With an uncertain economic future lurking around the corner, it appears as though everyone is trying to escape the rat race. It seems so easy for people with skills in high demand industries to become entrepreneurs and start their own businesses. But what about opportunities for a freelance writer?
What do you do when you know you’ve got the chops as a freelance writer, and you know the demand exists because millions of pieces of content are published to the web every day, but you just don’t know where the demand actually is?
Well, you probably already know you can’t just sit there waiting to be discovered – you could be waiting forever. Instead of wasting away, dreaming of getting paid to write, here are some tips you can follow to live that dream instead.
Find hidden freelance writing opportunities by…
Tip #1: Never giving up
This tip might sound obvious but it needs to be said again and again. Never give up! Never! If you think you’ve scoured the entire internet for all possible writing opportunities and have come up empty-handed, keep looking. Subscribe to other blogs and follow them for a while to see where else they post. Search for your favorite writers in the search engines to see where they’re published.
Look for interviews online from other writers who struggled to find writing gigs and follow their trail. Find websites with blog content similar to your writing style and send an inquiry to find out if they’d be interested in hiring you to write some content for them.
Just keep pressing on until you find your match. Persistence is one of the best ways to guarantee success.
Tip #2: Thinking outside of your declared profession
You may be aware of the distinction between copywriting and content marketing. Most copywriters write direct response pieces, sales letters, and landing page copy designed to get the visitor to take an action. Content marketers write articles and blogs of a more creative or informational nature. Then there are other options like print magazine jobs and greeting card jobs.
Of course, one profession isn’t better than the other, and there are variations inside of each profession. And regardless of how you classify yourself as a writer, there are always additional types of copy you can get paid to write that aren’t limited by your title – for example, web copy.
Writing copy for the web involves more than just writing blogs and how-to guides that people download for free, or sales letters that will generate massive sales after a hot webinar. Web copy isn’t limited to what directly impacts sales. It can include everything on a website from product descriptions and bios, to about sections and even contact form submission requests. And you can get paid to write that stuff.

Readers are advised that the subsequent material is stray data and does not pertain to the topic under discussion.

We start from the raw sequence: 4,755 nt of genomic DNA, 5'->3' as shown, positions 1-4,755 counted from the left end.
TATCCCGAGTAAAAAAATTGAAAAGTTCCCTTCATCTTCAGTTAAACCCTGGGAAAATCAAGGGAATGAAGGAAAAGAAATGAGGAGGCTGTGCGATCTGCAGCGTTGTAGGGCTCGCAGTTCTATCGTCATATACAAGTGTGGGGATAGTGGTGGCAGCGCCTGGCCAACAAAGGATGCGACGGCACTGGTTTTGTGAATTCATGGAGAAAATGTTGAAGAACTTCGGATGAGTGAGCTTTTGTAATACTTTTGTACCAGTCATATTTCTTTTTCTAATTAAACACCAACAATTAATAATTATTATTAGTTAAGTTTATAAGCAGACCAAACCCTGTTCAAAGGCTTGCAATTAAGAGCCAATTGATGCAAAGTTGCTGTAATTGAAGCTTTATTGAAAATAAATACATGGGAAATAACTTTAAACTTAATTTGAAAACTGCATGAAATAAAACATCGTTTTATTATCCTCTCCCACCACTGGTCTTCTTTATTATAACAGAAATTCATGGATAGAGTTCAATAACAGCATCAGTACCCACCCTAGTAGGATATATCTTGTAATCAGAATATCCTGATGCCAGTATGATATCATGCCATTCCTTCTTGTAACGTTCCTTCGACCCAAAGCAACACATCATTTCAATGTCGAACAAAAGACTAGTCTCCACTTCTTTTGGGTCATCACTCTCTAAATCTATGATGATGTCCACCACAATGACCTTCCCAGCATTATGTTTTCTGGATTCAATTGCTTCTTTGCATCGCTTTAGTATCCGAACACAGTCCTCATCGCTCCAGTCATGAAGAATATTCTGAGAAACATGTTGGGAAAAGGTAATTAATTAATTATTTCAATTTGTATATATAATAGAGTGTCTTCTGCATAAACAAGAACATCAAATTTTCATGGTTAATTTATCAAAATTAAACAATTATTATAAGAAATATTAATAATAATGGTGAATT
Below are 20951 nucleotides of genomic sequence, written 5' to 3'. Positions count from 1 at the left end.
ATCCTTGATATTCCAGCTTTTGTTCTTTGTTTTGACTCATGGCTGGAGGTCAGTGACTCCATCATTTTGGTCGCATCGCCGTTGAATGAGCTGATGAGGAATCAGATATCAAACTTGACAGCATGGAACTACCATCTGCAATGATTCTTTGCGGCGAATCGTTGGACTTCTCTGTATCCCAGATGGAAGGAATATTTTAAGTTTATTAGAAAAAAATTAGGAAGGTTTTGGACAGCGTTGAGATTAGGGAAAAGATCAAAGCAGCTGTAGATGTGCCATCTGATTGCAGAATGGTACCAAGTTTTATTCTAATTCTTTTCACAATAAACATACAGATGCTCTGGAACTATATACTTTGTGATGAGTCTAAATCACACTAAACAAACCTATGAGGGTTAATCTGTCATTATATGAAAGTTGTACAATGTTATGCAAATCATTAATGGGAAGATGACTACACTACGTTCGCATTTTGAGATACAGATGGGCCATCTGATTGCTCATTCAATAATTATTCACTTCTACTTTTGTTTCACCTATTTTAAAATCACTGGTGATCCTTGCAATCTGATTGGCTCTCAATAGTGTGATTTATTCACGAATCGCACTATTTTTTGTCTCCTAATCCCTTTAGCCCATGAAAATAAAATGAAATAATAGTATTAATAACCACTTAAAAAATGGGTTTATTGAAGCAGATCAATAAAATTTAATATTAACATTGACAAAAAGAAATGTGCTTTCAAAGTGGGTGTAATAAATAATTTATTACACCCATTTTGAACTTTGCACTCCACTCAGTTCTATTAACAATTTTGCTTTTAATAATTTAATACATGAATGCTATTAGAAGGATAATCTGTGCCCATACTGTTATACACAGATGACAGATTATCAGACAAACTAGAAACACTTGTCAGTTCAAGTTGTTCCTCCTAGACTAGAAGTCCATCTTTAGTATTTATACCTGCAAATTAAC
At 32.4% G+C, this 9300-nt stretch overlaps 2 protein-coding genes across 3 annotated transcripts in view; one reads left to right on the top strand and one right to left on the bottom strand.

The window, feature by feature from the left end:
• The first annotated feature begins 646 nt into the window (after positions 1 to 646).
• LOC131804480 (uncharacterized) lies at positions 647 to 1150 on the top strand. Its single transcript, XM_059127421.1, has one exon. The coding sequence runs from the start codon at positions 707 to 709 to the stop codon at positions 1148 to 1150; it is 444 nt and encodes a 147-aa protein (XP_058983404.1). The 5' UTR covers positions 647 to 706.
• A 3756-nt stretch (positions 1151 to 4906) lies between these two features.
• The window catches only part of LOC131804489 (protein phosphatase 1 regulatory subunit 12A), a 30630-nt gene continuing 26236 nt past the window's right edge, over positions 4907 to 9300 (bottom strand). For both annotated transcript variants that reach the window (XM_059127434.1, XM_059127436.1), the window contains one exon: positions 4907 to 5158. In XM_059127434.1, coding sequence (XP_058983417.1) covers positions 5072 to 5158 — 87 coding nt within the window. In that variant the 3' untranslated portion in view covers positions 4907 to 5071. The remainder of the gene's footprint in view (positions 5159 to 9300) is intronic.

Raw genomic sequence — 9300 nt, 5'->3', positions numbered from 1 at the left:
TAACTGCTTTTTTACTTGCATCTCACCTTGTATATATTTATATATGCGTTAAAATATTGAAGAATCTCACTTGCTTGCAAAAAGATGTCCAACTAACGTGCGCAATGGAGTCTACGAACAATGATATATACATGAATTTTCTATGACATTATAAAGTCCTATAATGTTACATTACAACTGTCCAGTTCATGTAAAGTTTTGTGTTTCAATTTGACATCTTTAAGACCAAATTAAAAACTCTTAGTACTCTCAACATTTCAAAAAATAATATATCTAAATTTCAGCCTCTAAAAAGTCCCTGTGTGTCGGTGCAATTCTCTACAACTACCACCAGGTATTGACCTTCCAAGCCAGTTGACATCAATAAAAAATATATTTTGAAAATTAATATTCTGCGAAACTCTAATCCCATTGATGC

In fact, most websites would greatly benefit if a professional writer came along and rewrote their bios and company profile information. And while serious business owners have no qualms about paying top copywriters thousands of dollars for good landing page copy, you can get paid just as much to write web copy.
Add web copy to your writing services
Most pieces of web copy can be small in word count, but that doesn’t mean they’re not important. Sometimes the small chunks of copy can be the most important, like the short paragraphs in this storage business’ “about us” section that describes several aspects of the business that potential customers need to know about. Short pieces of copy are often read quickly, so they should be crafted well for maximum impact.
Tip #3: Ghostwriting a book
Plenty of people have brilliant ideas for books but don’t have the skills to do it justice in writing, so they hire ghostwriters. But you need to be willing to put in the time and energy to develop an intimate relationship with your client to make it work. That’s how the best stories are written. You need to take the time to get into their world, identifying their voice from the materials they provide you, as well as your conversations.
There are a few cautions with this option, though. You probably shouldn’t ghostwrite a book for free and expect to get paid on the back end. Many books take years to get picked up by a publisher, if at all. And if you’re ghostwriting the book, you’ll probably have to write the queries and proposals as well. In short, it’s a lot of work for back end pay.
Instead, be selective with your ghostwriting projects and only choose the ones you know you’ll enjoy writing, and make sure you get paid something worthwhile up front. You may want to stick to writing scripts for children’s books and shorter books rather than novels and biographies.
Expand your awareness
Truth be told, there are endless hidden freelance writing opportunities out there. And if you want to expand your access to other opportunities, all you need to do is look with a different perspective. Remove your titles, labels, and past experiences and be open to writing in a new way. Don’t stay stuck in what’s familiar. Develop a burning desire and freelance writing opportunities you never knew existed will become possible.